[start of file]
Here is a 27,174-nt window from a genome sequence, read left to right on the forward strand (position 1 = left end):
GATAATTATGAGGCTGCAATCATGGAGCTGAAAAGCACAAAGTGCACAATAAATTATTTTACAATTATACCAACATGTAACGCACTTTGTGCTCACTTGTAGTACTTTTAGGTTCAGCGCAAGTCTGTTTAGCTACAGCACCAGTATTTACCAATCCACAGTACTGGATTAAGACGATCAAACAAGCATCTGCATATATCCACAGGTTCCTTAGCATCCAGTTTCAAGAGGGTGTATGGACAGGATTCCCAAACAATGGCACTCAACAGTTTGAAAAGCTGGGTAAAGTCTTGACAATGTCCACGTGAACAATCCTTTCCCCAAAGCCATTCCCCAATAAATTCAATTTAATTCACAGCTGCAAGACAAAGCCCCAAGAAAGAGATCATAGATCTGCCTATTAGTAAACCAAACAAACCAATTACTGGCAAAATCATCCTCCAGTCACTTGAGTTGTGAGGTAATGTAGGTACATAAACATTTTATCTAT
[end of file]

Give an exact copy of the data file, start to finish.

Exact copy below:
Here is a 27,174-nt window from a genome sequence, read left to right on the forward strand (position 1 = left end):
GATAATTATGAGGCTGCAATCATGGAGCTGAAAAGCACAAAGTGCACAATAAATTATTTTACAATTATACCAACATGTAACGCACTTTGTGCTCACTTGTAGTACTTTTAGGTTCAGCGCAAGTCTGTTTAGCTACAGCACCAGTATTTACCAATCCACAGTACTGGATTAAGACGATCAAACAAGCATCTGCATATATCCACAGGTTCCTTAGCATCCAGTTTCAAGAGGGTGTATGGACAGGATTCCCAAACAATGGCACTCAACAGTTTGAAAAGCTGGGTAAAGTCTTGACAATGTCCACGTGAACAATCCTTTCCCCAAAGCCATTCCCCAATAAATTCAATTTAATTCACAGCTGCAAGACAAAGCCCCAAGAAAGAGATCATAGATCTGCCTATTAGTAAACCAAACAAACCAATTACTGGCAAAATCATCCTCCAGTCACTTGAGTTGTGAGGTAATGTAGGTACATAAACATTTTATCTAT